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James Collinsworth (1806-1838)

Chief Justice, Supreme Court of the Republic of Texas, 1836-1838

Born in Davidson County, Tennessee, in 1806, James Collingsworth received his education there. He studied law and was admitted to the Tennessee bar in 1826. He served as U.S. District Attorney for the Western District of Tennessee from 1829 to1834 and became a political ally of fellow Tennesseans, Sam Houston and Andrew Jackson.

Collingsworth moved to Texas in 1834 or 1835 and started a private law practice in Matagorda, then part of the Brazoria Municipality. He became an important figure in the Texas Revolution and a leader in the Republic of Texas. His military activities included organizing a company of some forty men during the Goliad Campaign of 1835. Ultimately the company grew to about 120 men and captured La Bahia Presidio; it was the first military action against a Mexican military installation during the Texas Revolution. Collingsworth was subsequently elected major of a regiment and would later be commended for his bravery and gallant conduct at the Battle of San Jacinto.

Collingsworth was one of Brazoria's representatives to the Convention of 1836, was elected its temporary chairman, and was among the signers of the Texas Declaration of Independence. He was chosen to head the military affairs committee and was on the committee that drafted the constitution for the Republic of Texas. He also introduced the resolution to have Sam Houston named commander in chief of the Texas army, and Houston later appointed Major Collingsworth his aide-de-camp. Collingsworth served as acting secretary of state during the brief presidency of David G. Burnet, and in November 1836 he was elected to the senate of the Republic.

The Constitution of 1836 established a court system and provided for a supreme court. On December 16, 1836, at its first session, the Congress of the Republic of Texas elected James T. Collingsworth its first chief justice.

In June 1838, Collingsworth became a candidate for the presidency of the Republic. It was a bitter, three-way race between Collingsworth, Peter Grayson, and Mirabeau Lamar. But on July 11, Collingsworth drowned in Galveston Bay, reportedly following "a week of drunkenness." Whether he jumped or fell into the water is not certain, but it was generally assumed that he committed suicide. Two days earlier, Peter Grayson had ended his own life in Bean Station, Tennessee. Unopposed, Lamar went on to win the election.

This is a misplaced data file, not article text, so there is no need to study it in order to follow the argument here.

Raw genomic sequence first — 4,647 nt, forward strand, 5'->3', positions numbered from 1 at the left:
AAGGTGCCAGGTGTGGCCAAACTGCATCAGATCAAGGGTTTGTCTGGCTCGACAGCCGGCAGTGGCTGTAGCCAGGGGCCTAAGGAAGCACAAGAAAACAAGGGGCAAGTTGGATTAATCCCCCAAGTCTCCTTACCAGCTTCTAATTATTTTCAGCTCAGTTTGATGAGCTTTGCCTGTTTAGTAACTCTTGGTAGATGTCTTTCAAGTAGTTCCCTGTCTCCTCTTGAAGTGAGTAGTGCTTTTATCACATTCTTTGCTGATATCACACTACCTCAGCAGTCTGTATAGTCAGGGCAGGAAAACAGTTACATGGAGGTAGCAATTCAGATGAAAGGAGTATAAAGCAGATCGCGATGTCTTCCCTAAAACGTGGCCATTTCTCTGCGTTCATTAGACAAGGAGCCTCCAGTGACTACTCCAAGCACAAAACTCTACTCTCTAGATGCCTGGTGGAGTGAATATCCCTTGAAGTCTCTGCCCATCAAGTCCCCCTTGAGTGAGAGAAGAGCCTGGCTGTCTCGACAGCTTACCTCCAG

Collingsworth died before a session of the supreme court had been held and therefore never wrote an opinion.

Sources

In Memoriam, 126 Texas reports xxxi (1936).

Ericson, Joe E. Collinsworth, James, Handbook of Texas Online (last updated June 6, 2001). http://www.tshaonline.org/handbook/online/articles/CC/fco97.html

Ericson, Joe E. Judges of the Republic of Texas (1836-1846) 73 (Dallas, Texas: Taylor Publishing Co., 1980).

Presidio La Bahia, Goliad, Texas (visited May 30, 2006).
http://www.presidiolabahia.org

Roell, Craig H. Goliad Campaign of 1835, Handbook of Texas Online (last updated June 6, 2001). http://www.tshaonline.org/handbook/online/articles/GG/qdg1.html

Extended bibliography

Baker, DeWitt Clinton. A Texas Scrap Book Made up of the History, Biography and Miscellany of Texas and Its People 278 (Austin, Texas: The Steck Co., 1935).

Biographical Encyclopedia of Texas 227 (New York, New York: Southern Publishing Co., 1880).

Dixon , Samuel Houston. The Men Who Made Texas Free 115 (Houston, Texas: Texas Historical Publishing Co., 1924).

Dixon , Samuel Houston and Louise Wiltz Kemp. Heroes of San Jacinto 45 (Houston, Texas: The Anson Jones Press, 1932).

Ericson, Joe E. Judges of the Republic of Texas (1836-1846) 73 (Dallas, Texas: Taylor Publishing Co., 1980).

Kemp, Louis Wiltz. The Signers of the Texas Declaration of Independence 76 (Salado, Texas: The Anson Jones Press, 1944).

Speer, Ocie. Texas Jurists 22 (Austin, Texas: the author, 1936).

Thrall, Homer S. A Pictorial History of Texas 528 (St. Louis, Missouri: N. D. Thompson & Co. , 1879).

Additional information available in Southwestern Historical Quarterly as follow:
Volume 4, page 151, 341
Volume 12, page 268
Volume 13, page 194, 201, 206, 207, 221
Volume 23, page 170
Volume 30, page 241
Volume 31, page 137, 195
Volume 42, page 30
Volume 44, page 475
Volume 47, page 339
Volume 49, page 377n, 378
Volume 54, page 319
Volume 56, page 95
Volume 57, page 343
Volume 60, page 16
Volume 65, page 98
Volume 67, page 123
Volume 68, page 84

In Memoriam, 126 Texas reports xxxi (1936).